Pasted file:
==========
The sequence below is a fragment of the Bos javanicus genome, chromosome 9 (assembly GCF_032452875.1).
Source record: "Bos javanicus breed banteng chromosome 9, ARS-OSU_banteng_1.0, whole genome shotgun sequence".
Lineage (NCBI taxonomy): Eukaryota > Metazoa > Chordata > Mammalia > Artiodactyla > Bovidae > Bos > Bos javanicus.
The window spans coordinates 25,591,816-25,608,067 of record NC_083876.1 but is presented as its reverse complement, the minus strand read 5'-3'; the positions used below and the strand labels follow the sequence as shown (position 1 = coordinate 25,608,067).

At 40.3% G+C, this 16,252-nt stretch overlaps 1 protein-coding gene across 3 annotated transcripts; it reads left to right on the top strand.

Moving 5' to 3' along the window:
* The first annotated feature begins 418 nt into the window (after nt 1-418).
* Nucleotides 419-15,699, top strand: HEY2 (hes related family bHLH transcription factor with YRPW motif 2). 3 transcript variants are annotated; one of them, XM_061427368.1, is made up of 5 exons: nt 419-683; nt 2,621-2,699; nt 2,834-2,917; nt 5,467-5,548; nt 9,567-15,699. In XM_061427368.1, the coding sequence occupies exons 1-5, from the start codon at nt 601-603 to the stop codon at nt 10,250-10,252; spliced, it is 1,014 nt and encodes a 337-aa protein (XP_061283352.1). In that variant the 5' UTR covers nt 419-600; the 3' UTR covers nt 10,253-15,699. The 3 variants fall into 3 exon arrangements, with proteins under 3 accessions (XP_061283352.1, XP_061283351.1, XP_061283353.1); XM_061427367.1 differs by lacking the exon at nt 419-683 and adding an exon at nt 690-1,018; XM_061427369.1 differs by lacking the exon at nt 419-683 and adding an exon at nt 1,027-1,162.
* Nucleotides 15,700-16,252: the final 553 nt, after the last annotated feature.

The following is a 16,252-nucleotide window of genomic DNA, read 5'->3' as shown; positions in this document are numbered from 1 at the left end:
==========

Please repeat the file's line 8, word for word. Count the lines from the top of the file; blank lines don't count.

* Nucleotides 419-15,699, top strand: HEY2 (hes related family bHLH transcription factor with YRPW motif 2). 3 transcript variants are annotated; one of them, XM_061427368.1, is made up of 5 exons: nt 419-683; nt 2,621-2,699; nt 2,834-2,917; nt 5,467-5,548; nt 9,567-15,699. In XM_061427368.1, the coding sequence occupies exons 1-5, from the start codon at nt 601-603 to the stop codon at nt 10,250-10,252; spliced, it is 1,014 nt and encodes a 337-aa protein (XP_061283352.1). In that variant the 5' UTR covers nt 419-600; the 3' UTR covers nt 10,253-15,699. The 3 variants fall into 3 exon arrangements, with proteins under 3 accessions (XP_061283352.1, XP_061283351.1, XP_061283353.1); XM_061427367.1 differs by lacking the exon at nt 419-683 and adding an exon at nt 690-1,018; XM_061427369.1 differs by lacking the exon at nt 419-683 and adding an exon at nt 1,027-1,162.